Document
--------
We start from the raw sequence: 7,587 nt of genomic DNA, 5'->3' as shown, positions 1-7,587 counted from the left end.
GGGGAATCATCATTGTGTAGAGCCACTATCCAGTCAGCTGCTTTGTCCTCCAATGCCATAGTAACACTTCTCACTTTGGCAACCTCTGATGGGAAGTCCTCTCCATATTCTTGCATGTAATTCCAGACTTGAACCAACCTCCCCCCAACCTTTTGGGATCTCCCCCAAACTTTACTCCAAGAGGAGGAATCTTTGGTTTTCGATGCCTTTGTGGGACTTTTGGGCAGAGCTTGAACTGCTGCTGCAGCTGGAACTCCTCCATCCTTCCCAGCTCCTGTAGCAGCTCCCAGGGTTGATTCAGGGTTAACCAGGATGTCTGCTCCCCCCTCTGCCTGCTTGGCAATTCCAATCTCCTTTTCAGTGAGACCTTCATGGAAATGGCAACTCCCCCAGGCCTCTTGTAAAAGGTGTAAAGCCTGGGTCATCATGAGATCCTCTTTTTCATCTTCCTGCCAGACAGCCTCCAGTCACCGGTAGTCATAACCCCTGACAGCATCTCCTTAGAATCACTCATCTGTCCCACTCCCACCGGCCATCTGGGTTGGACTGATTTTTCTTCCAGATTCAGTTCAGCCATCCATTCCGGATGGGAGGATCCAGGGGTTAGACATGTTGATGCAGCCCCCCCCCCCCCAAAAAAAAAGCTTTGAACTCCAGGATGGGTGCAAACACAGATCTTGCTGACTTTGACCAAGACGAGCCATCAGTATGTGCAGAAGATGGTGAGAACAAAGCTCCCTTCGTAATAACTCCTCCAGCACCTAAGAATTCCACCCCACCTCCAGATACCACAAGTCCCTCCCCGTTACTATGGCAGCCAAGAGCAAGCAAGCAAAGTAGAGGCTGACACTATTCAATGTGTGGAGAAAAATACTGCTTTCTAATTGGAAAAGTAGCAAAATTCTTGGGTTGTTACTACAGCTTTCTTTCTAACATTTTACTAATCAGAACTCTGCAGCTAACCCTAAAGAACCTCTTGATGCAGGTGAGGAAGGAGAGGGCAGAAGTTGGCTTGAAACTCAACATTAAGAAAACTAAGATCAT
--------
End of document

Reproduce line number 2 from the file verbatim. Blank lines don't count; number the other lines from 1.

GGGGAATCATCATTGTGTAGAGCCACTATCCAGTCAGCTGCTTTGTCCTCCAATGCCATAGTAACACTTCTCACTTTGGCAACCTCTGATGGGAAGTCCTCTCCATATTCTTGCATGTAATTCCAGACTTGAACCAACCTCCCCCCAACCTTTTGGGATCTCCCCCAAACTTTACTCCAAGAGGAGGAATCTTTGGTTTTCGATGCCTTTGTGGGACTTTTGGGCAGAGCTTGAACTGCTGCTGCAGCTGGAACTCCTCCATCCTTCCCAGCTCCTGTAGCAGCTCCCAGGGTTGATTCAGGGTTAACCAGGATGTCTGCTCCCCCCTCTGCCTGCTTGGCAATTCCAATCTCCTTTTCAGTGAGACCTTCATGGAAATGGCAACTCCCCCAGGCCTCTTGTAAAAGGTGTAAAGCCTGGGTCATCATGAGATCCTCTTTTTCATCTTCCTGCCAGACAGCCTCCAGTCACCGGTAGTCATAACCCCTGACAGCATCTCCTTAGAATCACTCATCTGTCCCACTCCCACCGGCCATCTGGGTTGGACTGATTTTTCTTCCAGATTCAGTTCAGCCATCCATTCCGGATGGGAGGATCCAGGGGTTAGACATGTTGATGCAGCCCCCCCCCCCCCAAAAAAAAAGCTTTGAACTCCAGGATGGGTGCAAACACAGATCTTGCTGACTTTGACCAAGACGAGCCATCAGTATGTGCAGAAGATGGTGAGAACAAAGCTCCCTTCGTAATAACTCCTCCAGCACCTAAGAATTCCACCCCACCTCCAGATACCACAAGTCCCTCCCCGTTACTATGGCAGCCAAGAGCAAGCAAGCAAAGTAGAGGCTGACACTATTCAATGTGTGGAGAAAAATACTGCTTTCTAATTGGAAAAGTAGCAAAATTCTTGGGTTGTTACTACAGCTTTCTTTCTAACATTTTACTAATCAGAACTCTGCAGCTAACCCTAAAGAACCTCTTGATGCAGGTGAGGAAGGAGAGGGCAGAAGTTGGCTTGAAACTCAACATTAAGAAAACTAAGATCAT